Epic Games and Apple’s extremely public legal spat over App Store policies kicked off in court on Monday. The conflict stems from Apple’s considerable fees for App Store purchases, which are widely disliked by developers, so the stakes are high for many heading into this battle.

How It Started:

Epic is attempting to defy Apple’s 30% fee it charges developers for nearly all purchases made through its App Store infrastructure. This includes in-app purchases, one of the most significant sources of revenue for apps in the modern market. Epic attempted to defy this rule by adding its own system for payment to its immensely popular game “Fortnite” on iOS. This broke Apple’s rules and promptly got the game taken down from the App Store in August.

How Epic And Apple Escalated The Situation:

Epic responded by filing a lawsuit against Apple, accusing it of using its policies to exploit and monopolize the market. Apple countersued, accusing Epic of “commission-theft,” and dismissed the company’s grievances as “self-inflicted.”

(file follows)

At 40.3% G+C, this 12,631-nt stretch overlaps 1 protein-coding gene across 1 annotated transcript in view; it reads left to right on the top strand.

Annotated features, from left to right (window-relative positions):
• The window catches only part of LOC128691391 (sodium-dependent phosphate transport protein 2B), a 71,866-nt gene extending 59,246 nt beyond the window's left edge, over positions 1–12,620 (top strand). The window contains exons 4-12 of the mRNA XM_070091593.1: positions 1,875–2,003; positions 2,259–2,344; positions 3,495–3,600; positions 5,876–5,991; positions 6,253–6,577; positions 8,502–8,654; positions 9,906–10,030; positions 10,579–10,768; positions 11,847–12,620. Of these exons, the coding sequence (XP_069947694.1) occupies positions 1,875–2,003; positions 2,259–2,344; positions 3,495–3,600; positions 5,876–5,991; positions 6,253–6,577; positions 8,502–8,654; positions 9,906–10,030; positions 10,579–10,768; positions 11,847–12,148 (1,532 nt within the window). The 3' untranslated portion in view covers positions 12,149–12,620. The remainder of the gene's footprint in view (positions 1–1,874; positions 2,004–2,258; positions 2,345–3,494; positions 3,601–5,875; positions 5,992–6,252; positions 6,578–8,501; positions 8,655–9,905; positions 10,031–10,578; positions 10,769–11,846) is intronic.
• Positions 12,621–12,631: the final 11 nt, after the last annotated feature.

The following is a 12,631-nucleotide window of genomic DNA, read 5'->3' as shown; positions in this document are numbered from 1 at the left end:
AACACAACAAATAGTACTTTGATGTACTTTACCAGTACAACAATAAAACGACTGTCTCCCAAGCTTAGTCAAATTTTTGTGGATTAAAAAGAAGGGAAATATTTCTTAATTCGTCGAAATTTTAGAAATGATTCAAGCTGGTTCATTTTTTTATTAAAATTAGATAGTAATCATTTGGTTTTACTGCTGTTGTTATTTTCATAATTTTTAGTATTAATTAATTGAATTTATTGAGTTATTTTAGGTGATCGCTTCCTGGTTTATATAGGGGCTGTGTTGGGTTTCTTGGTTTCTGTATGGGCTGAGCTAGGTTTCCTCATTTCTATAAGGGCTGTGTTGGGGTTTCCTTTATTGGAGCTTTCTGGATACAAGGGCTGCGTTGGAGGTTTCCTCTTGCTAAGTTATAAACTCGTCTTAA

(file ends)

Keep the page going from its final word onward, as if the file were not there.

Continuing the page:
Epic's PR Battle:

Epic responded swiftly to the controversy with a media campaign in hopes of wooing the public's support to its side. This included starting the hashtag “#FreeFortnite” and releasing an ad poking fun at Apple’s own “1984” inspired ad, painting the tech giant as a tyrant. These moves have further given many the impression that Epic had been planning a legal battle against Apple for some time and that it is attempting to mobilize “Fortnite” players to its own cause.

Who Is Handling The Case:

The case is set to be overseen by U.S. District Judge Yvonne Gonzalez Rogers in California, where the suit was filed, IGN reports. Rogers will render a decision based on Monday’s Preliminary Injunction, which was set to take place at 9:30 a.m. PDT. Her decision will revolve around whether or not Apple's policies violate antitrust law. Should her decision side with Epic, Apple could settle the dispute, but if not, the battle could go on indefinitely.

Epic Games, the creator of Fortnite, is in a battle with Apple over whether the tech titan's tight control over the App Store -- and its 30 percent cut of revenue -- counts as monopolistic behavior. AFP / Chris DELMAS